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Modular art is a type of contemporary art known for the use of one repeating image or unit to create a larger picture or three-dimensional piece. This type of conceptual art has a basis in architecture for its mathematically precise applications of proportion. The visual or sculptural building blocks used in modular art can be as simple as colored squares or as complex as a series of carved marble columns. Artists who create this kind of generative art often have goals of making an image or object that is quite different from the individual pieces that comprise it.
The generative art units used in repetitive patterns are often known as modules. A module for a two-dimensional piece of modular art is usually selected according to certain laws of mathematics such as congruence and equivalence. Knowledge of number theory is usually important for correctly fitting visual elements together so they have balanced proportions of color and shape. Some modular artists begin formulating these patterns by assigning a specific number to each interlocking shape and then piecing the artwork together according to a chosen number order. The resulting patterns in some pieces can be changed around without disturbing this balance, although others are not as structurally or visually flexible.
Some art movements include the use of modular art construction designed to create optical illusions of movement when viewers look at a stationary image. Precise placement of repeating curves in a uniform pattern can create this visual effect for instance. Artists who have created these types of works often have goals of demonstrating that art is fluid and evolving rather than static and unchangeable. Many of these pieces are also created according to certain principles of serial art that give meaning to the whole unit rather than its individual building blocks.
The minimalist art movement of the 1960s included some kinds of modular art as a collective expression of the visual possibilities of endless repetition. Some of the earlier art pieces from this time period consisted of simple colored panels interlocked together in a way that suggested the same pattern could keep regenerating itself into infinity. Similar principles were incorporated into large scale sculptural works that artists would sketch out on paper but then assign to others for the actual construction process. These forms of modular art often reflected the attitudes of postmodernism towards the mass production and uniformity found in many areas of contemporary life.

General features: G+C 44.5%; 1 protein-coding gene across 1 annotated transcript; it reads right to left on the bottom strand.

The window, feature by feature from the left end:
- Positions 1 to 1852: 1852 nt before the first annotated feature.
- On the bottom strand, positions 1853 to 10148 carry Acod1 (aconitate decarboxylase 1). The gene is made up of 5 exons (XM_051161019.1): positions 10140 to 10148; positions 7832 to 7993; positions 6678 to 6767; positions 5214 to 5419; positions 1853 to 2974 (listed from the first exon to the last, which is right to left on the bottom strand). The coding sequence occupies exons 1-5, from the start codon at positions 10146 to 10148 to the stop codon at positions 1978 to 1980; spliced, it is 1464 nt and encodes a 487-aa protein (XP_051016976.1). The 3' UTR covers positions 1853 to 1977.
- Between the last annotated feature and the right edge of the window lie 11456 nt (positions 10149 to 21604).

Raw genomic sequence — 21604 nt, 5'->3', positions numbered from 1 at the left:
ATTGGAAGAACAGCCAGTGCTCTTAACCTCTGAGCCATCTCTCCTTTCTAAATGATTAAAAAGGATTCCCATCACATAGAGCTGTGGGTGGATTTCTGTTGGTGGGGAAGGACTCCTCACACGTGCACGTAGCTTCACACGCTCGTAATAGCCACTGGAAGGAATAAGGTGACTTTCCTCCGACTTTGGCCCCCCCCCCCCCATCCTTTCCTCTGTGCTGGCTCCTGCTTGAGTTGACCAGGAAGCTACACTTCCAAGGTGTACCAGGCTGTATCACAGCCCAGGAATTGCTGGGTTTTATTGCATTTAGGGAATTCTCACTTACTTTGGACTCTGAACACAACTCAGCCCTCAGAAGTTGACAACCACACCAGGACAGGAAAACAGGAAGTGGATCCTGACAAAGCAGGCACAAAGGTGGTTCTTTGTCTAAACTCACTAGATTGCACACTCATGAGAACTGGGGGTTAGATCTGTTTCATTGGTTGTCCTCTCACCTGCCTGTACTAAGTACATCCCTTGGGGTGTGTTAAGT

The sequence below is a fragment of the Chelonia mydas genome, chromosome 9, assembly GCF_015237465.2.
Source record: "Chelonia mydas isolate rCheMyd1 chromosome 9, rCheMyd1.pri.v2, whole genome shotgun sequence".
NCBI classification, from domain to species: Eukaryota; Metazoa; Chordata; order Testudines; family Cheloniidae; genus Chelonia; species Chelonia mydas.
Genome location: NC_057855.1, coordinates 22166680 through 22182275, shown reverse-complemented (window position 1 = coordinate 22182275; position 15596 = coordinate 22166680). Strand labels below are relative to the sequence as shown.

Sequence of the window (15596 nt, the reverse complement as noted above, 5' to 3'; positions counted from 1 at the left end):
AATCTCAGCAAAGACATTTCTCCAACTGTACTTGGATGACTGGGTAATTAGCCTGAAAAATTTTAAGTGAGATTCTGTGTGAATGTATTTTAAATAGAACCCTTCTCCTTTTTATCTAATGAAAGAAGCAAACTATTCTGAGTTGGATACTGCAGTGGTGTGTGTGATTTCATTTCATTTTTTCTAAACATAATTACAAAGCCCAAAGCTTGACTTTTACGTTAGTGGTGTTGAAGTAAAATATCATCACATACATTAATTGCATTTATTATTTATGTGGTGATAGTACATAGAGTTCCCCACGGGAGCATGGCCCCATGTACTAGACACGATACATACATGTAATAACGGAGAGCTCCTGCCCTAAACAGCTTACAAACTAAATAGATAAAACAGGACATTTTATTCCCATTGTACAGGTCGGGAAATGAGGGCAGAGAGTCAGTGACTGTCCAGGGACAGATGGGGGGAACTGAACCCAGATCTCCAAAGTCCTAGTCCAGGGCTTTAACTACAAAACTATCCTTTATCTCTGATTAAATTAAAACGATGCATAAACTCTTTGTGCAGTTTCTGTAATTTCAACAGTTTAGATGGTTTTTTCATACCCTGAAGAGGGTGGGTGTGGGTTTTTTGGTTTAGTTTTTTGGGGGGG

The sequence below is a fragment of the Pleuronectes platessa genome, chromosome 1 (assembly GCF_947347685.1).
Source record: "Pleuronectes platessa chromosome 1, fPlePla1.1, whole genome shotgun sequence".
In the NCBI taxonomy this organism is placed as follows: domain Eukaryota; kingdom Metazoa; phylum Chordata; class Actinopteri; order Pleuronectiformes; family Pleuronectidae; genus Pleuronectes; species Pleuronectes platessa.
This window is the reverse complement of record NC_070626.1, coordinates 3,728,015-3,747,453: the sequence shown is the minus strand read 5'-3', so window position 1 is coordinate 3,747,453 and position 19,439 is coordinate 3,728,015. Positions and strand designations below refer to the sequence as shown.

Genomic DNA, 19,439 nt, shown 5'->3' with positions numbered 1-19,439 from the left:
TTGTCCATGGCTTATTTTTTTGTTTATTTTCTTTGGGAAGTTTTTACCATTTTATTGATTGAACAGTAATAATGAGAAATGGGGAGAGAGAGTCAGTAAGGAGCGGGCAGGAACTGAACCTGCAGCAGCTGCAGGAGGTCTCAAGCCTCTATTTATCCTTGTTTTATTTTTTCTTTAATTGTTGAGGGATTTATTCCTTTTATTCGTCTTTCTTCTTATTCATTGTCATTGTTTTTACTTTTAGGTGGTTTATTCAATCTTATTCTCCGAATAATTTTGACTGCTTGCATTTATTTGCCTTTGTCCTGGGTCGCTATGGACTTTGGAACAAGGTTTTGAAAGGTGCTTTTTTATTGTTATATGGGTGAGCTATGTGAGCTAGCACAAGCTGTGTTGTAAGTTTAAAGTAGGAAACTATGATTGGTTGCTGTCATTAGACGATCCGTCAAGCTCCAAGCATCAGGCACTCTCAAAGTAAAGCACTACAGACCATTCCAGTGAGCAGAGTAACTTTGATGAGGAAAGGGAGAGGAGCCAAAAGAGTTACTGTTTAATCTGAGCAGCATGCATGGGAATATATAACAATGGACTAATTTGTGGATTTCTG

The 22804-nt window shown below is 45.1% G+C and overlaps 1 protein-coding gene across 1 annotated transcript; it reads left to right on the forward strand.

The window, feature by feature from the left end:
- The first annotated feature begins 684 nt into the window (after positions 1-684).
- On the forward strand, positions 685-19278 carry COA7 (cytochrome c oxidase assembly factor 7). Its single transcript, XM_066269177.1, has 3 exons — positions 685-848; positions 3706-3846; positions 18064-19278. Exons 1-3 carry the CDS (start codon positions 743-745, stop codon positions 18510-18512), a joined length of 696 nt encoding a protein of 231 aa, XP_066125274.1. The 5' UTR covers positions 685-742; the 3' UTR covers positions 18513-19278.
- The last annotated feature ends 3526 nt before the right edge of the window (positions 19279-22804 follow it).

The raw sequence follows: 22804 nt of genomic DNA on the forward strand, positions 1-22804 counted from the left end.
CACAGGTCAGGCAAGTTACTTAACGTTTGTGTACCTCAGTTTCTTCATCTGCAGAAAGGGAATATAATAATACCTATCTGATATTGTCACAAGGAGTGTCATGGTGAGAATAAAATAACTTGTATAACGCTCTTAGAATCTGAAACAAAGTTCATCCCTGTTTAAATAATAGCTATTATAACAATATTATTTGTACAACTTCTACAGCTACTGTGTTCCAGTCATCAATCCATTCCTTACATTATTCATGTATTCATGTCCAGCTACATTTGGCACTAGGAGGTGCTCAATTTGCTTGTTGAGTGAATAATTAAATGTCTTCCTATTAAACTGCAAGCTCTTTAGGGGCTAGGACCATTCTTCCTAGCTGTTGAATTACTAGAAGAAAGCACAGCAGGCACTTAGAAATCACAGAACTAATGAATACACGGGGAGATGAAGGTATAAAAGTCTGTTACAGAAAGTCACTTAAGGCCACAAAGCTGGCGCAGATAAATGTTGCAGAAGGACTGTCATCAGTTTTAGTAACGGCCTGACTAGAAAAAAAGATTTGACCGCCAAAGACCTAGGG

@bythewell - One of the things about modular art I've always liked is that it can make it possible to make art out of ordinary objects. Warhol was very interested in doing that, although he didn't always use the object itself, but often just its image.
He managed to help some people look at the world differently though, and I think in some ways that's the highest calling of the artist.
Then there are the modular artists who use actual objects to create an image. I'm thinking particularly of the ones who use food, like toast or even skittles to create patterns or faces.
That is often called pop art as well, and maybe it is, but again it can make you look at the world differently. Sometimes a burnt piece of toast is just cooked bread and sometimes it's the nose of a president.
It's all in the way you look at it, I suppose.
@croydon - I always thought of modular art as being the kind like Escher's where a pattern is repeated over and over again in interlocking tiles. It's kind of cool how it can take different forms like that, including origami, or prints, or whatever else.
I guess like anything else in art, it depends on the imagination and creativity of the artist, but this also needs quite a lot of skill to really be used to its fullest extent.
I suppose even those famous face prints made by Andy Warhol count as modular art. I don't like those so much though, as I always thought he worked mostly through gimmicks, and simply drew off his popularity.
One kind of modular art you might want to try if you are feeling slightly ambitious is the 3D origami egg. You can find instructions for it online.
I saw one at a friend's house and asked about it, because I'd never seen that kind of sculpture before. It's made up of hundreds of interlocking bits of paper that have been folded so that they will fit together.
The end effect is an egg that looks like it has scales and is quite solid and chunky.
You can also make lots of different kinds of shapes but a ball or an egg is the most simple to start off with.
And before you ask, no I haven't tried it myself
. My friend told me it takes forever since it is very fiddly and I don't have the patience.
But I think it would look gorgeous if you did it in a bunch of different colors. And it would be a lovely, non-fattening gift for Easter. If anything, you'd probably lose weight in your fingers!
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